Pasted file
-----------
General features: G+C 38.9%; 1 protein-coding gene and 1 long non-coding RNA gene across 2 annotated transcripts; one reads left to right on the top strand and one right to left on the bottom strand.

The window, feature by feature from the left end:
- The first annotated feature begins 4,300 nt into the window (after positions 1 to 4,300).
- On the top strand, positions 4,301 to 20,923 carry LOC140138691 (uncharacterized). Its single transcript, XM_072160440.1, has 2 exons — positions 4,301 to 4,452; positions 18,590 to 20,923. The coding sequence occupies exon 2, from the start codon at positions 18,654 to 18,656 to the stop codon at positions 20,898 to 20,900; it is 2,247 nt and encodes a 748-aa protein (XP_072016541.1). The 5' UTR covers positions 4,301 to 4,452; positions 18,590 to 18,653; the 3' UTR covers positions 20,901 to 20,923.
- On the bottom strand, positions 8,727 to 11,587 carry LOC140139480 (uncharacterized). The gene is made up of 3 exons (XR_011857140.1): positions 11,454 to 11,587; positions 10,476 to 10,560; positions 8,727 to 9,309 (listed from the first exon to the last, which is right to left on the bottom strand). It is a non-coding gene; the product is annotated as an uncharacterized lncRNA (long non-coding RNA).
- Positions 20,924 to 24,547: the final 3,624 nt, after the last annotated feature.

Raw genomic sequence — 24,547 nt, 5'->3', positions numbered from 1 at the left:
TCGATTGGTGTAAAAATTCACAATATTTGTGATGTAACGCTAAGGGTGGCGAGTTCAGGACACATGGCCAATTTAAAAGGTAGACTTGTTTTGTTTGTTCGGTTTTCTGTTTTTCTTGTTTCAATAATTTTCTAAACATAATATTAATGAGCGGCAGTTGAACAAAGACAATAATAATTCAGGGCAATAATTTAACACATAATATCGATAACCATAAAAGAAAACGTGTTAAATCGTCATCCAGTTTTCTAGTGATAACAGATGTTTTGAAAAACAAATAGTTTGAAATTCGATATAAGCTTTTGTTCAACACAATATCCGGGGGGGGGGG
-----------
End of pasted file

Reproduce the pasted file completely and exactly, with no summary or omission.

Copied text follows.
General features: G+C 38.9%; 1 protein-coding gene and 1 long non-coding RNA gene across 2 annotated transcripts; one reads left to right on the top strand and one right to left on the bottom strand.

The window, feature by feature from the left end:
- The first annotated feature begins 4,300 nt into the window (after positions 1 to 4,300).
- On the top strand, positions 4,301 to 20,923 carry LOC140138691 (uncharacterized). Its single transcript, XM_072160440.1, has 2 exons — positions 4,301 to 4,452; positions 18,590 to 20,923. The coding sequence occupies exon 2, from the start codon at positions 18,654 to 18,656 to the stop codon at positions 20,898 to 20,900; it is 2,247 nt and encodes a 748-aa protein (XP_072016541.1). The 5' UTR covers positions 4,301 to 4,452; positions 18,590 to 18,653; the 3' UTR covers positions 20,901 to 20,923.
- On the bottom strand, positions 8,727 to 11,587 carry LOC140139480 (uncharacterized). The gene is made up of 3 exons (XR_011857140.1): positions 11,454 to 11,587; positions 10,476 to 10,560; positions 8,727 to 9,309 (listed from the first exon to the last, which is right to left on the bottom strand). It is a non-coding gene; the product is annotated as an uncharacterized lncRNA (long non-coding RNA).
- Positions 20,924 to 24,547: the final 3,624 nt, after the last annotated feature.

Raw genomic sequence — 24,547 nt, 5'->3', positions numbered from 1 at the left:
TCGATTGGTGTAAAAATTCACAATATTTGTGATGTAACGCTAAGGGTGGCGAGTTCAGGACACATGGCCAATTTAAAAGGTAGACTTGTTTTGTTTGTTCGGTTTTCTGTTTTTCTTGTTTCAATAATTTTCTAAACATAATATTAATGAGCGGCAGTTGAACAAAGACAATAATAATTCAGGGCAATAATTTAACACATAATATCGATAACCATAAAAGAAAACGTGTTAAATCGTCATCCAGTTTTCTAGTGATAACAGATGTTTTGAAAAACAAATAGTTTGAAATTCGATATAAGCTTTTGTTCAACACAATATCCGGGGGGGGGGG